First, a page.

Sorry,can’t help with the braid,someone here will no doubt.
Cheers,John

p.s. you could try removing the float stops from above the feeder first,if it’s stopping the feeder they could be feeling the resistance
 
Last edited by a moderator:

Jon Frisby

Senior Member
#3
Are you after using braid as a mainline?? If so you don't have to fish it straight through to the feeder. I regularly just tie in a 5 foot section of fluoro leader to the braid. Then you can just use it as normal. As an alternative take a look at Guru braid and DAIWA j braid. I can help with the knots be it back to back grinned, Albright etc.
 
#4
Hello Paul,
Try the feeder on a loop method,with a feeder just heavy enough to hold bottom.Should hook themselves IF? theres enough flow with a bow in the line.Dont strike,just lift into them,bites should show as drop backs.
Sorry,can’t help with the braid,someone here will no doubt.
Cheers,John

p.s. you could try removing the float stops from above the feeder first,if it’s stopping the feeder they could be feeling the resistance
Thanks John
I forgot to mention I do use as light a feeder as possible, was down to 30gm which just held bottom. Now you mention it the flow wasn't that great and perhaps I had too much of a bow in the line as previously when there has been a bit of tow on I do fish a big bow and the majority of bites are drop backs. These were really delicate plucks
I think I know the method you mention - so the feeder runs on a loop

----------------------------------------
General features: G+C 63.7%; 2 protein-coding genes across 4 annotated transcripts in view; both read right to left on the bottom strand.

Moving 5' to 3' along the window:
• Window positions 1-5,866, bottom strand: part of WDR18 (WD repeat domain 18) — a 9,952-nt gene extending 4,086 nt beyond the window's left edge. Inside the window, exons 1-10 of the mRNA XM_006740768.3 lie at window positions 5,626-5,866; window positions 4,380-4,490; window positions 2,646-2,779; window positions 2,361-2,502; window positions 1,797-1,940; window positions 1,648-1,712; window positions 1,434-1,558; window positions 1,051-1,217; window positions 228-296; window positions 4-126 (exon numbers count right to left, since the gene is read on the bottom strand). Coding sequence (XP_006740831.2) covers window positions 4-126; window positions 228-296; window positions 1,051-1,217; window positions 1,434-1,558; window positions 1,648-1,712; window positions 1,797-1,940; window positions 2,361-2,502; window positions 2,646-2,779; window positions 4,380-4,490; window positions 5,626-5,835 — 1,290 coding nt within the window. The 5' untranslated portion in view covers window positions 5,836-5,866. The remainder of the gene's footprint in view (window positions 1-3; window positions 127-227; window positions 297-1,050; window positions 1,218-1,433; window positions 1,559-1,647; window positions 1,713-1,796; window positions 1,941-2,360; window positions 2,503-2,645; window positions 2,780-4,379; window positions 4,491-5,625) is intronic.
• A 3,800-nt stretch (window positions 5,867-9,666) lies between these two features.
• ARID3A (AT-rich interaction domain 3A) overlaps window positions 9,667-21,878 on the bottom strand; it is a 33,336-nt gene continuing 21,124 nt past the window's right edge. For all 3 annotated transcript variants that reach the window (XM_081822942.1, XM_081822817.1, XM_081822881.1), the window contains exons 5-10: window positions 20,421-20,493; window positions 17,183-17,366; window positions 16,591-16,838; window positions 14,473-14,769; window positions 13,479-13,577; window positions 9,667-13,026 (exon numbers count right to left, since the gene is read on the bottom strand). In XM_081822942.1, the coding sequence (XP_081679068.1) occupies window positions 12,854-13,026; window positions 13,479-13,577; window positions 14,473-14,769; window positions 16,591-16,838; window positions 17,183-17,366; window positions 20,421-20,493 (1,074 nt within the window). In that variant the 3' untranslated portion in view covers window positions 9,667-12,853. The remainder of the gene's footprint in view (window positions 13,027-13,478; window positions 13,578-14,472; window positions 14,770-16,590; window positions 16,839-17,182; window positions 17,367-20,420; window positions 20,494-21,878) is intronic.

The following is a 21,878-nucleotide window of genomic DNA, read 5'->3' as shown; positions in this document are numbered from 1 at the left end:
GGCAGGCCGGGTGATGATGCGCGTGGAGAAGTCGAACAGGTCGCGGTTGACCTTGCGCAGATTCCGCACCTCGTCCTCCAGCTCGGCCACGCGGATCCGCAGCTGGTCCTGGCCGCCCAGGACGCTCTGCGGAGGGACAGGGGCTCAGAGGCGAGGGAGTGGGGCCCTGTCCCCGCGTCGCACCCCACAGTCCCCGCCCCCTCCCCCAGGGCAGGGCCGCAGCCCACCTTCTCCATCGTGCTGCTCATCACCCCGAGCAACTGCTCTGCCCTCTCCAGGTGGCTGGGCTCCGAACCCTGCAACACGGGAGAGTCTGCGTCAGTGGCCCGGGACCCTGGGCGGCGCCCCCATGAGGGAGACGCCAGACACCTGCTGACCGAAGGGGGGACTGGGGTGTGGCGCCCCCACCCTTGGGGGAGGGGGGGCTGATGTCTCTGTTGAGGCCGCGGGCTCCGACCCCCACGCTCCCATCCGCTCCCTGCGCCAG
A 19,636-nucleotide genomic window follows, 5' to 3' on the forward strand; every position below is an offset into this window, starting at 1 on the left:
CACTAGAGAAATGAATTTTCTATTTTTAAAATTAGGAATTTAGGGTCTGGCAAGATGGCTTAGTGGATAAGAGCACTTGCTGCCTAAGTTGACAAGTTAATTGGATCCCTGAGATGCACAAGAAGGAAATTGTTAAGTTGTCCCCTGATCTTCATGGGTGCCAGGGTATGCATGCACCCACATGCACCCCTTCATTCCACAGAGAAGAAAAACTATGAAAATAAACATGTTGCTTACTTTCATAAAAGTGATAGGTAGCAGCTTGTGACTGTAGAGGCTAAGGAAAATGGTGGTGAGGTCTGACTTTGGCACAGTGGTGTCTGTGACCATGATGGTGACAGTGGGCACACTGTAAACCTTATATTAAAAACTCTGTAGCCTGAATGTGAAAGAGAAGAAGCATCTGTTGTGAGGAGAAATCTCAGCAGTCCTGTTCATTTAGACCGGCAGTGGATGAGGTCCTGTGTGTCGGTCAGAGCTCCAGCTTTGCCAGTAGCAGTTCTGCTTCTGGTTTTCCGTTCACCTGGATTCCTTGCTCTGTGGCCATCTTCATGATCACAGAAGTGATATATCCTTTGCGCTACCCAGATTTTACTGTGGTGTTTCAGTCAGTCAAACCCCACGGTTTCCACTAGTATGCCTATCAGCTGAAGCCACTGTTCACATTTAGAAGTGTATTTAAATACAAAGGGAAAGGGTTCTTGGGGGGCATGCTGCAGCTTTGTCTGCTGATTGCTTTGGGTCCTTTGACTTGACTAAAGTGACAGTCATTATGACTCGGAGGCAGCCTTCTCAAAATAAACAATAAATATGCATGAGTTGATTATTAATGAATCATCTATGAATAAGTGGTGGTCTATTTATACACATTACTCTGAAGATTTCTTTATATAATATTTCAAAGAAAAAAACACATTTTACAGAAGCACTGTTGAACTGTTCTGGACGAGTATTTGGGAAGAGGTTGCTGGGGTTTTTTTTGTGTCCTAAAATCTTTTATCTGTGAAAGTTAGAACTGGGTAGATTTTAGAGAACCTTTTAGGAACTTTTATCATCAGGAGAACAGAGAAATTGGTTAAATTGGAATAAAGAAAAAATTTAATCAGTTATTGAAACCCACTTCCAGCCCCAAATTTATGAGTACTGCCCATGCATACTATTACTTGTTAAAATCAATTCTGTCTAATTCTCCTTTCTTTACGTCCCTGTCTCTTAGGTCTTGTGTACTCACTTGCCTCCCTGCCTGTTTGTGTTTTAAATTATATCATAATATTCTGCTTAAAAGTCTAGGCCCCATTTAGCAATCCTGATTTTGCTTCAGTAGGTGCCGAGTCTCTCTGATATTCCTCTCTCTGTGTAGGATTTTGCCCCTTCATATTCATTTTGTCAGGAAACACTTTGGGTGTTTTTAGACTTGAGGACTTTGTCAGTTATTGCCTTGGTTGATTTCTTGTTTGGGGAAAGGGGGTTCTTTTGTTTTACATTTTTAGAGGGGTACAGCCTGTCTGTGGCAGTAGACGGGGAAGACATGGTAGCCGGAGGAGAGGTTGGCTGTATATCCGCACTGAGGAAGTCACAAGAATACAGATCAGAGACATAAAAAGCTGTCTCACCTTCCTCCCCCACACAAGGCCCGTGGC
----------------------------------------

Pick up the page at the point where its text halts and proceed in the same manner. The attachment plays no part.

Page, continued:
I usually leave a gap of about 2-3" behind the feeder when fishing shorter hook-links effectively creating a bolt effect but again that is worth a try.
Cheers
 
#5
Are you after using braid as a mainline?? If so you don't have to fish it straight through to the feeder. I regularly just tie in a 5 foot section of fluoro leader to the braid. Then you can just use it as normal. As an alternative take a look at Guru braid and DAIWA j braid. I can help with the knots be it back to back grinned, Albright etc.
Yes John that is my thought using it as a mainline. I Have some Power-Pro that's the only reason I mention this one, and I'm not allowed to spend owt for a while!!
That too is a good call and I have plenty of fluro, I do this in reverse for barbel rigs as i like a combi rig with a short length of braid hooklink tied with a back-to-back grinner to some 12lb Ghost or similar for pinning it down.
I don't mind experimenting and that's exactly the sort of thing I was hoping for.